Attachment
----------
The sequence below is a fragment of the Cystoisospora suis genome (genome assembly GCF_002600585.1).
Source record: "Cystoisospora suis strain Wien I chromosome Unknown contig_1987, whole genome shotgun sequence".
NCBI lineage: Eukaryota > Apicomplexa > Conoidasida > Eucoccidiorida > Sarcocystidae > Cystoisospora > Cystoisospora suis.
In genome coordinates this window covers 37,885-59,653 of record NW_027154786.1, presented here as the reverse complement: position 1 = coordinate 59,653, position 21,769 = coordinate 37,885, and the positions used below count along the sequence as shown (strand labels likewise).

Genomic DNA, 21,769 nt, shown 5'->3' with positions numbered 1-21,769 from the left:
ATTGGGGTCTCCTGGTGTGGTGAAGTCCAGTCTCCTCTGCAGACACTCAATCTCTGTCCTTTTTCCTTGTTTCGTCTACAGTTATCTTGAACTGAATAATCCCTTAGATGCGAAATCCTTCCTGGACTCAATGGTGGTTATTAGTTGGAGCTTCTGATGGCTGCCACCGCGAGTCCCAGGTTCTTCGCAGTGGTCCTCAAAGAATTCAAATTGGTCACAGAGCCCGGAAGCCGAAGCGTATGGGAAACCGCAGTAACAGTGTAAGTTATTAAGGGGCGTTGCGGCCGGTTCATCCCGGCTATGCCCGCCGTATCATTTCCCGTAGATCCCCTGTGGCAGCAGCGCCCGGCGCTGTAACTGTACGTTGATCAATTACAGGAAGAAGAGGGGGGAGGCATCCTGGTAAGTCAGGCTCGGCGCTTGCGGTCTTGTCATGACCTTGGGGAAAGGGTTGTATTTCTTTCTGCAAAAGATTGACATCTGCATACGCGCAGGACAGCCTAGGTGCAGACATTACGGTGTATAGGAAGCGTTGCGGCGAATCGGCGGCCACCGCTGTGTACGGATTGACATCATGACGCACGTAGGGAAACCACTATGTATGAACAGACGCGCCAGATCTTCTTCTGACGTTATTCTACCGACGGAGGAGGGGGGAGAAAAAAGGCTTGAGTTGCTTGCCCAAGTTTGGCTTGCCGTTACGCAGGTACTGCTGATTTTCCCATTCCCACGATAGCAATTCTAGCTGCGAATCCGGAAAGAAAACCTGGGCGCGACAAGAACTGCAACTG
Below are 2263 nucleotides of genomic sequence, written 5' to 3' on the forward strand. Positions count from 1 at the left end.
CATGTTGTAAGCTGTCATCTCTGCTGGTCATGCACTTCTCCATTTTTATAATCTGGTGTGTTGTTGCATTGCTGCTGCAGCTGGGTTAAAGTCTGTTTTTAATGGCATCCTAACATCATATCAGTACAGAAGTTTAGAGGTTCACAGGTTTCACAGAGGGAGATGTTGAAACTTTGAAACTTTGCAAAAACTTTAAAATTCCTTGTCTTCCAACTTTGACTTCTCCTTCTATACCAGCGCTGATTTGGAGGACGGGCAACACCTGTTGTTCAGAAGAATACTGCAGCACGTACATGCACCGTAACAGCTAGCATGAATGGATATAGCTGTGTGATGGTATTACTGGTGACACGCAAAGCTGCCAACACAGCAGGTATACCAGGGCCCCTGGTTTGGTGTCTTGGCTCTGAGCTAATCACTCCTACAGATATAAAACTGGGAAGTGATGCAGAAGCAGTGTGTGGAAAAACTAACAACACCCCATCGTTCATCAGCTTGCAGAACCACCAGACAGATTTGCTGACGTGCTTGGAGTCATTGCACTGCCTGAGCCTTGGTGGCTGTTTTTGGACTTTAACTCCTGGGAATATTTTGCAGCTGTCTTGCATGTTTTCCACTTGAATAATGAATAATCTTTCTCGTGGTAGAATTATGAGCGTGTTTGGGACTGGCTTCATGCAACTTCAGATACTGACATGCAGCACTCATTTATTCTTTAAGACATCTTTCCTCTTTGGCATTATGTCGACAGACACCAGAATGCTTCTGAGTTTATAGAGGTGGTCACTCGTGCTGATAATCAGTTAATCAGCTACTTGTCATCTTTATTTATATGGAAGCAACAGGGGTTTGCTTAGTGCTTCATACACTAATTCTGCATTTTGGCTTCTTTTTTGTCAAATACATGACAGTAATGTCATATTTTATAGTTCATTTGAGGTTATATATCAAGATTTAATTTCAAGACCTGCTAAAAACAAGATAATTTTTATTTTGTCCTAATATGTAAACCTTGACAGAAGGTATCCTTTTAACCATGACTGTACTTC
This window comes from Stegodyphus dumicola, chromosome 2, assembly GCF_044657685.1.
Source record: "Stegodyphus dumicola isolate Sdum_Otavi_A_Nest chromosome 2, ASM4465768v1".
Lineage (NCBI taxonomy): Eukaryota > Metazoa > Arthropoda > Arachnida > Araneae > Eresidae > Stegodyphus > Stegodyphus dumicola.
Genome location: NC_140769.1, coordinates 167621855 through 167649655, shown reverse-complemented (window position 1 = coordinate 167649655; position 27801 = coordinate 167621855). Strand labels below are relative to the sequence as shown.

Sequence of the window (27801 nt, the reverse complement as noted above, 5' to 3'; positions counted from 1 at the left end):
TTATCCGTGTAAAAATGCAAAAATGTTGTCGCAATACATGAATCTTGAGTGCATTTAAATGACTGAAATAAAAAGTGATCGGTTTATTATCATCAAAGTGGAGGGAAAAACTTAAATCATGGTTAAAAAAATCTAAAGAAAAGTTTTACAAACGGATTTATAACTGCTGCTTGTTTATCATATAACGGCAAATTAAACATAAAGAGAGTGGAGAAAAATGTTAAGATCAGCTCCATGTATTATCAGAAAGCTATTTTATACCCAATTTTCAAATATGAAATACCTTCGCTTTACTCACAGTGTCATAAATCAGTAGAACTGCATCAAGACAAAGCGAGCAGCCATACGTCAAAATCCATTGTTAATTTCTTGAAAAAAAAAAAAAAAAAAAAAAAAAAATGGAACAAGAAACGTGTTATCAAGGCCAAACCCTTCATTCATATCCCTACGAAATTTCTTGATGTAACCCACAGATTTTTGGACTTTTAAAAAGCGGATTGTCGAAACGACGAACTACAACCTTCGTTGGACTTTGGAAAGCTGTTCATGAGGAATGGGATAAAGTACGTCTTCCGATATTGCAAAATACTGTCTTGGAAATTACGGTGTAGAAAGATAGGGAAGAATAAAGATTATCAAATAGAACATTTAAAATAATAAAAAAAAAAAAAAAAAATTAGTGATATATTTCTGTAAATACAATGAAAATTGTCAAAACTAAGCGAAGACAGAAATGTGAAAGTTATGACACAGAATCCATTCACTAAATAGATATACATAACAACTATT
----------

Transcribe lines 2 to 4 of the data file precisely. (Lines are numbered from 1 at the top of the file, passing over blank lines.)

Source record: "Cystoisospora suis strain Wien I chromosome Unknown contig_1987, whole genome shotgun sequence".
NCBI lineage: Eukaryota > Apicomplexa > Conoidasida > Eucoccidiorida > Sarcocystidae > Cystoisospora > Cystoisospora suis.
In genome coordinates this window covers 37,885-59,653 of record NW_027154786.1, presented here as the reverse complement: position 1 = coordinate 59,653, position 21,769 = coordinate 37,885, and the positions used below count along the sequence as shown (strand labels likewise).